The hot pan test.
Smear an oil dampened finger of wvo across a cool cast iron fry pan.
This will serve to indicate when the pan is reaching test temperature.
Keep the sample of wvo to be tested handy. Enough for 1/4"-3/8" thickness covering the bottom works best.
Heat the pan on medium high temp until the smear begins to produce smoke then pour in the sample.
Observe the sample where the oil contacts the pan surface. Very small bubbles forming on the pan/oil interface indicate suspended water in the sample.
The density of bubbles indicates how much water is present in suspended form.
Many large bubbles indicate the sample contains at leas 1000 ppm of water in the sample.
Many small bubbles indicate the sample contains 500-1000 ppm of water in the sample.
3-4 bubbles per square inch indicate 200-300 ppm of water in the sample.
1-2 bubbles per square inch indicate under 100 ppm of water in the sample.
If crackling or popping is heard..over 1000ppm of water is present in the sample.
Optimumly you want to use VO fuel that contains less than 100ppm of water for maximum injector pump and injector life.
Do not pour in a sample with any visible water.
If water droplets are visible no testing is needed. There is water present in your sample.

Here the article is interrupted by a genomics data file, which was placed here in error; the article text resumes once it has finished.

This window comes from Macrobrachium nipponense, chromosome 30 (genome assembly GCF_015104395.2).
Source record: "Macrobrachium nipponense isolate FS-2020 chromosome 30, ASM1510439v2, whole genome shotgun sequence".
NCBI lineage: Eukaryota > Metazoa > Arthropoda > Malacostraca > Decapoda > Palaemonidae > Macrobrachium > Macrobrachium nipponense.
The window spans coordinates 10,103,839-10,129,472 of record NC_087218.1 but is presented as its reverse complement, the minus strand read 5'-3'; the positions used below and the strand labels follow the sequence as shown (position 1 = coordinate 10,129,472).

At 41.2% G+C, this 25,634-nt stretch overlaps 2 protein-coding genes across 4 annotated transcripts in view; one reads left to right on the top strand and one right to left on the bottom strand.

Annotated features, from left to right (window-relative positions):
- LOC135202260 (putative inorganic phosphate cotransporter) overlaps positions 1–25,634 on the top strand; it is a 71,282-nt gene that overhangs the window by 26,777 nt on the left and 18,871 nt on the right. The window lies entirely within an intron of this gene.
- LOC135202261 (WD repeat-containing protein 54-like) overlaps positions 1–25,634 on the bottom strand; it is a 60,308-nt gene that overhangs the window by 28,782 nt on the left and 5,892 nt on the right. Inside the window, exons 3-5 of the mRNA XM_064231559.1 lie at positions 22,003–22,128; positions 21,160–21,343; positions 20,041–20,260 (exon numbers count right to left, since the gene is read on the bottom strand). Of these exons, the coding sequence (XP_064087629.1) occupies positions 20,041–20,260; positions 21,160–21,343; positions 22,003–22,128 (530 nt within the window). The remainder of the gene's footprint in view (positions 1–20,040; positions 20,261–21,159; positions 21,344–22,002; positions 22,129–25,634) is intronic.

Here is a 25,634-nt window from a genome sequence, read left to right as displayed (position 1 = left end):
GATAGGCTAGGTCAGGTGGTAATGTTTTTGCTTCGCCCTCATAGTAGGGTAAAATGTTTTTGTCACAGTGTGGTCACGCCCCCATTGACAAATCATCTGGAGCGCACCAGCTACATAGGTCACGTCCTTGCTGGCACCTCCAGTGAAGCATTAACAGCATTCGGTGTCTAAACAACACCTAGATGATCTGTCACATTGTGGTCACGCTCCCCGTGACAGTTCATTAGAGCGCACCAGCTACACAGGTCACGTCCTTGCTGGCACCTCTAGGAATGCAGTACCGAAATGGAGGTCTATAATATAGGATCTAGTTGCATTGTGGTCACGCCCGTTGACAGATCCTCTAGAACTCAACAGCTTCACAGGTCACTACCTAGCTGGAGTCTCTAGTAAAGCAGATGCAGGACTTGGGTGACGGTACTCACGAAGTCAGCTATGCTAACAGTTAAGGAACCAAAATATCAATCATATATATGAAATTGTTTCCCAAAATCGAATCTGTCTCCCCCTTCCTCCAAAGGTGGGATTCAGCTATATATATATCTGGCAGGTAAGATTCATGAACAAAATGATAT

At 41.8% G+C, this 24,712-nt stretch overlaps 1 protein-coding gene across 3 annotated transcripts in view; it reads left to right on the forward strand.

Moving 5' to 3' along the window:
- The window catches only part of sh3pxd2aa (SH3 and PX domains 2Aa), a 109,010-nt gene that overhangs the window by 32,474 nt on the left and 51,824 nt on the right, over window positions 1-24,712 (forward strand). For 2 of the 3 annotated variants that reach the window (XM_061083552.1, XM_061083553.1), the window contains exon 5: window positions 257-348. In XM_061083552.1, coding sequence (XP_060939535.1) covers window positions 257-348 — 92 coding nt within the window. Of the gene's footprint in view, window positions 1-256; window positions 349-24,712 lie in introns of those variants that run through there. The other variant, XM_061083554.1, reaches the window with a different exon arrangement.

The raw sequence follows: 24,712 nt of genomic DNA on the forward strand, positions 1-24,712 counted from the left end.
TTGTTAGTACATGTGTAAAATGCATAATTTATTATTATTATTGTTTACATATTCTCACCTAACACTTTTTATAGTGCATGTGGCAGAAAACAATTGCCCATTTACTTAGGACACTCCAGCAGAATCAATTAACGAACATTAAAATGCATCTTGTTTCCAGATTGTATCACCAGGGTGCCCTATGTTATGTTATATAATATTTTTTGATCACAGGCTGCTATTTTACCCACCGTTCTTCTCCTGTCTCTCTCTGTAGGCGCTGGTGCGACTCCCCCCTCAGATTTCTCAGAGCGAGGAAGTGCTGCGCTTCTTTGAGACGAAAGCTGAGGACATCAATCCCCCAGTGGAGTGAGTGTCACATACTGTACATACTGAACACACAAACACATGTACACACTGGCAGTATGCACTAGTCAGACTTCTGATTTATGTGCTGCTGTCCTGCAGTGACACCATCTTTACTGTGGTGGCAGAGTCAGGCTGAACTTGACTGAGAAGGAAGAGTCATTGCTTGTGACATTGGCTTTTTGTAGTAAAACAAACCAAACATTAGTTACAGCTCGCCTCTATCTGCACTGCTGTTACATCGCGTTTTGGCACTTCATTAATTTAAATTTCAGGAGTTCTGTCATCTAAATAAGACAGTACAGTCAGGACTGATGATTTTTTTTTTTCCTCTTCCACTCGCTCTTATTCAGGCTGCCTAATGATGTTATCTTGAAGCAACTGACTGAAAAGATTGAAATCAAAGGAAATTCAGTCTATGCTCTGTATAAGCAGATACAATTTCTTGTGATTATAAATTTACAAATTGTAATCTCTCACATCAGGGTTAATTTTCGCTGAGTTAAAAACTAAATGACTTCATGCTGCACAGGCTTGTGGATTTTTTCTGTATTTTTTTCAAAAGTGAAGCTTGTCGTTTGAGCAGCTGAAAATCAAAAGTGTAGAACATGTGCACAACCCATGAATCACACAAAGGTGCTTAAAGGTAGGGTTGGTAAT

Visible droplets of water will spatter hot oil out of the pan and may cause burns or fire.
Do not average bubble count. The visibility of bubbles is dependent on the temp of the underlying pan and this may be regionalized depending on your heat source.
If the pan has been washed or not used previously it must be "seasoned" to make certain that no moisture is trapped in the pores on the surface of cast iron.
False positive results (bubbles) can be obtained if the pan is WAY too hot..or if solvents are mixed in the WVO.
False negative results (no bubbles) are possible if the suspended water has high concentrations of salt/sugar/ acids.
I have tried to keep this test as simple, cheap, and translatable as possible.
It works....though it is not "foolproof".